Timeline


1471: The Portuguese arrives on the coast of Guinea as the first Europeans.
1482: The Portuguese build their first fortress on the coast. They name it "Elmina" (the mine).
Elmina Castle
Elmina Castle

Around 1650: The first Danish ship arrives at the coast. The Danes were the last of the Europeans to Arrive.

1700's: Several of the southern kingdoms are deeply involved in the slave trade while others are almost wiped out. Both Akwamu, Fante and Asante are among those who benefits from the trade. Through their European connections the Asante gets weapons and uses them to conquer more land and fight other kingdoms. The Asante capital of Kumasi is highly developed and ahead of many European cities.

April 2, 1792: Britain passes a law similar to the Danish - with effect from 1807. Both countries laws was a stop for the import of slaves to the colonies, not a decision to actually abolish slavery itself. Within the following years all the European countries and America makes similar laws, but slavery and the trade with people continues to be legal.

1806: The Asante kingdom invades Kingdoms to the south and war breaks out with the Fante confederation which is supported by Britain. The ever expanding Asante are now threatening British commercial interests in the region.

1824: The Ashantene, Osei Bonsu, dies. The British seeks a chance to break Asante control of the Gold Coast trade and the first Anglo-Asante war breaks out.

1826: War breaks out again and the Asante are forced to give up their claims to areas on the coast.

1863: Great Britain dominates the region completely. Only the Asante kingdom is still resisting British control. The British efforts to control the Gold Coast and especially the gold trade results in the third British-Asante war. Asante history records a victory, but they only manage to hold back the enemy for a few more years.

1874: The Gold Coast is officially proclaimed a British crown colony. Originally the colony was only a 100 km wide strip along the coast, but the British still seeks control of the Asante kingdom and their wealth of gold. The British attacks again and burns down the Capital of Kumasi. The kings palace is found empty, but the British steals all values they can find.

1877: Accra becomes the capital of the colony

1896: Britain has practically taken control over the Asante kingdom. As a symbolic act the British sends the young Asante king (Nana Ageyman Prempeh I) into exile

1918: After World War I the German areas in the East comes under British control. Nationalist movements begins to rise in the region.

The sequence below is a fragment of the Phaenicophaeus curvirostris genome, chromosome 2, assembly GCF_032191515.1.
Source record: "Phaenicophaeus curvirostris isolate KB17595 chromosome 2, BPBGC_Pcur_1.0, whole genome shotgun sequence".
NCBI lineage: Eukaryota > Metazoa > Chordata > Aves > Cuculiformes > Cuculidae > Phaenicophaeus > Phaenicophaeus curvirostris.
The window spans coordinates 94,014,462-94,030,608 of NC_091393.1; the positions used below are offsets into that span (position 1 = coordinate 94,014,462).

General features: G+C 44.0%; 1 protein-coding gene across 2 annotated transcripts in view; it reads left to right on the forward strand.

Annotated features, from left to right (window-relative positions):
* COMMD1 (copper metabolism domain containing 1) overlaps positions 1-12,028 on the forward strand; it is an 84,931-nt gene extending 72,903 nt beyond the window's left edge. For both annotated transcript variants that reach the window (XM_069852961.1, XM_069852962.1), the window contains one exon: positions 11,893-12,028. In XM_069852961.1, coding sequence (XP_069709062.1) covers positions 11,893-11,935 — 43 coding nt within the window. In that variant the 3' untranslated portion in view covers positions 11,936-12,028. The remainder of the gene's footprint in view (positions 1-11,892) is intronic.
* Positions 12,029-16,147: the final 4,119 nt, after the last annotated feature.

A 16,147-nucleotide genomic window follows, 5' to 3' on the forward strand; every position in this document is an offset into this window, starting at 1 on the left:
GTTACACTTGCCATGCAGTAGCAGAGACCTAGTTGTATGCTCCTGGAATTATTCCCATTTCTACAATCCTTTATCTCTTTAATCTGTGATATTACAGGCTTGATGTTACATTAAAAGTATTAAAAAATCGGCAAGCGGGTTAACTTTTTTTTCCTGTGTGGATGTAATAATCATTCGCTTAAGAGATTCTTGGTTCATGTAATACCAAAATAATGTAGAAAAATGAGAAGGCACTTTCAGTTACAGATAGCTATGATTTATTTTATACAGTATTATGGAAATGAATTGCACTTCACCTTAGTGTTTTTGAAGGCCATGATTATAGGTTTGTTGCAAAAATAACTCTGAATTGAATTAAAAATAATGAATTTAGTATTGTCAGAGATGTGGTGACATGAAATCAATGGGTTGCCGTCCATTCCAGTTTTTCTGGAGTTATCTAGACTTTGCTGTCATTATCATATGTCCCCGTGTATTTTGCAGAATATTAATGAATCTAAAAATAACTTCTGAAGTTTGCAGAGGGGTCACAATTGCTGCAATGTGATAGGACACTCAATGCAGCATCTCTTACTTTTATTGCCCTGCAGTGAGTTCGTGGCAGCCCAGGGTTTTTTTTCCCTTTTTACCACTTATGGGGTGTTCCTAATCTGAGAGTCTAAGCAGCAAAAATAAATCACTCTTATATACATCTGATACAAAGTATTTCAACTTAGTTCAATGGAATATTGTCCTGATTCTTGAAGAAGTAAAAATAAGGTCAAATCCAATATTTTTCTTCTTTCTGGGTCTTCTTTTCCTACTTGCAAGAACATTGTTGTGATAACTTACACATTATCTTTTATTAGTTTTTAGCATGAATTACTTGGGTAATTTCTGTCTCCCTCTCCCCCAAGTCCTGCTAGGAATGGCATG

1925: The first legislative elections are carried out in the Gold Coast

1946: The colonial powers are weakened after World War 2. USA and USSR pressures for African independance. Ghana's Legislative Council gets a majority of black Africans, when the British little by little gives in to the pressure for African
political representation. The rule of the colony is still entirely within the hands of the British though.

1947: United Gold Coast Convention (UGCC) is one of many new political parties striding for independence. None of the parties are formed inside the colony. Kwame Nkrumah is party secretary for UGCC.

February 28, 1948: Riots breaks out in Accra when Police fires at an anti-colonial demonstration. 29 are killed and hundreds are wounded.

March 6, 1957: Ghana is the first of the colonies in sub-Saharan Africa to gain independence. Africa and the rest of the world follows the creation of the new state with high anticipations. The situation in Ghana inspire nationalist movements all over the continent.

February 24th, 1966: A military coup (without blood-shed) ends the rule of Nkrumah and his government. The coup is made by British-trained officers and takes place while Nkrumah is paying an official visit to chairman Mao in Beijing.

May 1969: NLC aims to be a provisional government until a new election. Political parties are once again legalised.

January 13, 1972: Forces within the military once again finds that it is time for a change of government and carries out a coup. The National Redemption Council puts in Colonel Ignatius Acheampong as head of the state. But Acheampong lacks experience and economic-political visions. The result is a growth of corruption in all levels of government and society.

May 15, 1979: The young Flight Lieutenant Jerry John Rawlings heads an uprising within the army. The coup attempt is unsuccessful as Rawlings is arrested. Soon after he is freed again by soldiers supporting him.